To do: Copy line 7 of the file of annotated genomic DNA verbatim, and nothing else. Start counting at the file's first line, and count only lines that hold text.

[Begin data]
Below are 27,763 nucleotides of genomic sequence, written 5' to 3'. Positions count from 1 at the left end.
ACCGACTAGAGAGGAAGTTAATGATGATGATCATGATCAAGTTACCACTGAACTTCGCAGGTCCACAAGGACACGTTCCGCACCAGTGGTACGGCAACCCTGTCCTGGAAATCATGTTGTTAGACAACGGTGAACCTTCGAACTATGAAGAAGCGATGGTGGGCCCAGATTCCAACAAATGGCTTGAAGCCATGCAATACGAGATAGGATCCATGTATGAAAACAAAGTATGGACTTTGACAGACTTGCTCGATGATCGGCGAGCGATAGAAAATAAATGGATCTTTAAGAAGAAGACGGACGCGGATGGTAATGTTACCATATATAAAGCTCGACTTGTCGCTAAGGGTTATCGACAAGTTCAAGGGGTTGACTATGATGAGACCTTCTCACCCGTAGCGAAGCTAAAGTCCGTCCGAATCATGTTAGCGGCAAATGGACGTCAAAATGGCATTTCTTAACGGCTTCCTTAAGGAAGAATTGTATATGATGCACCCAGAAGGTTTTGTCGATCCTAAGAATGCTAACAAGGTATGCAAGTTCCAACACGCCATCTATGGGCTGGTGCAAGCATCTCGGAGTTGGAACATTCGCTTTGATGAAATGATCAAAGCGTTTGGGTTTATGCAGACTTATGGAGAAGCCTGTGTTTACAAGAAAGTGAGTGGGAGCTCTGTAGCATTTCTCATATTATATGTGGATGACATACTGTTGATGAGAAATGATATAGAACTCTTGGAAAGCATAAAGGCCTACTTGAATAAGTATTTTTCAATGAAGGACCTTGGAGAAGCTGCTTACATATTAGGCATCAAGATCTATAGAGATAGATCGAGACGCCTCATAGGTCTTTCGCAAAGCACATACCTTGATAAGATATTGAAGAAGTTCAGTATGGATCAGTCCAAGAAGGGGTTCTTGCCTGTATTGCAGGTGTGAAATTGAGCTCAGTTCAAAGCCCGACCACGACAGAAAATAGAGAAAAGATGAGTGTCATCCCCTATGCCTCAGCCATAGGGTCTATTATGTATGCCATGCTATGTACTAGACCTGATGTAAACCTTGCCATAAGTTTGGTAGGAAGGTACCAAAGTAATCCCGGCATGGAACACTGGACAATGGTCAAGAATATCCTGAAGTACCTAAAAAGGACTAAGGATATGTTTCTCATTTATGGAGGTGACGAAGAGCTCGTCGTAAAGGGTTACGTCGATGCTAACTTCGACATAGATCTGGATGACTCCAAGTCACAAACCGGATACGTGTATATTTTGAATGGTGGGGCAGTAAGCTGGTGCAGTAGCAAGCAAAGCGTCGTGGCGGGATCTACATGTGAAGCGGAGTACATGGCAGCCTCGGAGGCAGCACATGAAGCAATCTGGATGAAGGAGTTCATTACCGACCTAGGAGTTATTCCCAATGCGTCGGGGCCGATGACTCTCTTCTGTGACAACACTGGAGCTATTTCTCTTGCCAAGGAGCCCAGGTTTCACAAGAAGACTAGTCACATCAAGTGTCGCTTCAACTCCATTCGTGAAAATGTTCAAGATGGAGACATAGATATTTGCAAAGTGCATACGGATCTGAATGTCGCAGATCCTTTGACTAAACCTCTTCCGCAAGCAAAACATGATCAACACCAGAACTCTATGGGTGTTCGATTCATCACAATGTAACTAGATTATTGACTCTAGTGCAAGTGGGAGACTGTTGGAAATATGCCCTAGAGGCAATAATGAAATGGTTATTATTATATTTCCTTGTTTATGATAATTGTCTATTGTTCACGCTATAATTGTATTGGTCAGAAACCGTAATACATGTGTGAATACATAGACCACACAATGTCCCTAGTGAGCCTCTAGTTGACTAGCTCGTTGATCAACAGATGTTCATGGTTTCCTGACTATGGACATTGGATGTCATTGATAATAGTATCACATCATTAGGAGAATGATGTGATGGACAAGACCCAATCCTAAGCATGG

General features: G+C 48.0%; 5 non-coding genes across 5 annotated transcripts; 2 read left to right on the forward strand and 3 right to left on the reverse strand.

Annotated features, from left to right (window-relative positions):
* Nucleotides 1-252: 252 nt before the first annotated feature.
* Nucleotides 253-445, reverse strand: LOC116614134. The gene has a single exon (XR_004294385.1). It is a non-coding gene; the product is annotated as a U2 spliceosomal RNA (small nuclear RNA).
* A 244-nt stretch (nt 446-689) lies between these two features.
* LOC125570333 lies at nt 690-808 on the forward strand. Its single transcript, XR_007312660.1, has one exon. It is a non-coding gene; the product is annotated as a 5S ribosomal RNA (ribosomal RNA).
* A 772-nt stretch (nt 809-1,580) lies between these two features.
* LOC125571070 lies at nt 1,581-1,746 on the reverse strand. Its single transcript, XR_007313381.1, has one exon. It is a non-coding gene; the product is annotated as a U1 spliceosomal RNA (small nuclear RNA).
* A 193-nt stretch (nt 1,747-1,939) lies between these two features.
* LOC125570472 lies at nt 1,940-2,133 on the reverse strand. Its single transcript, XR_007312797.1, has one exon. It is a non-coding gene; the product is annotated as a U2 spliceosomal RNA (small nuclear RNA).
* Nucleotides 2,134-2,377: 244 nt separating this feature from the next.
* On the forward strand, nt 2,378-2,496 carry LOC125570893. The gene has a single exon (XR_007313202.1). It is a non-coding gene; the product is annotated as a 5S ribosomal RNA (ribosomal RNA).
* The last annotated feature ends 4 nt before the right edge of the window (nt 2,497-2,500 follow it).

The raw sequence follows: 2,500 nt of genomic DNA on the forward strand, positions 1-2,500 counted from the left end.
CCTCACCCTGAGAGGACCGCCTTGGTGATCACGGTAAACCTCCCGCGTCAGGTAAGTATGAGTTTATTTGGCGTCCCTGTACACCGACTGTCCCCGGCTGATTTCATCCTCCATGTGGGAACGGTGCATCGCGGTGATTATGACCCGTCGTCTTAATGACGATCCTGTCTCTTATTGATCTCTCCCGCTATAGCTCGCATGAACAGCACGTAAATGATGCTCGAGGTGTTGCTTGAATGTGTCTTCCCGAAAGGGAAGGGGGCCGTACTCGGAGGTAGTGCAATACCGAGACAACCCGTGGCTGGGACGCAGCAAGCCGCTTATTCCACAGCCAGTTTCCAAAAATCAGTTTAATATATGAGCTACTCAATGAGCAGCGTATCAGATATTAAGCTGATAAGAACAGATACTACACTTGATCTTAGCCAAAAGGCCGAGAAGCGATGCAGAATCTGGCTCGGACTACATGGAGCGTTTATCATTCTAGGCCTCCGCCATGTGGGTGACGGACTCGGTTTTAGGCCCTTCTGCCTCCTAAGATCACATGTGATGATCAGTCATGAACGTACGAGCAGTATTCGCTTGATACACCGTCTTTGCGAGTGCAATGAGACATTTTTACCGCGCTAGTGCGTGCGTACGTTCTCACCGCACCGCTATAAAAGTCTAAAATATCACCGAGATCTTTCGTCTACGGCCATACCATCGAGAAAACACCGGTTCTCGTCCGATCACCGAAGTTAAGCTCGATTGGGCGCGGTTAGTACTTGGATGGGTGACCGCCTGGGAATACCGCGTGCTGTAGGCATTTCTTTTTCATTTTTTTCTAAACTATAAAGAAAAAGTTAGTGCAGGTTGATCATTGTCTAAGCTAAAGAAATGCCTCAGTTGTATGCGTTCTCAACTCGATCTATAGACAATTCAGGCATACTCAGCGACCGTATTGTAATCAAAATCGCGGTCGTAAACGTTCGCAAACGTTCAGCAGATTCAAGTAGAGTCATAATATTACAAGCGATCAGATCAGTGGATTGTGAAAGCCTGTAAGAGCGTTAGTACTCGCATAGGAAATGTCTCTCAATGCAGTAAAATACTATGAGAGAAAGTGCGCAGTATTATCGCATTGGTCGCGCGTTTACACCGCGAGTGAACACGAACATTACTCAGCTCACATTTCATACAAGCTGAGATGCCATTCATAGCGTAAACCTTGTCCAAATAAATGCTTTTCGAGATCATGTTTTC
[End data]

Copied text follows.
* A 244-nt stretch (nt 446-689) lies between these two features.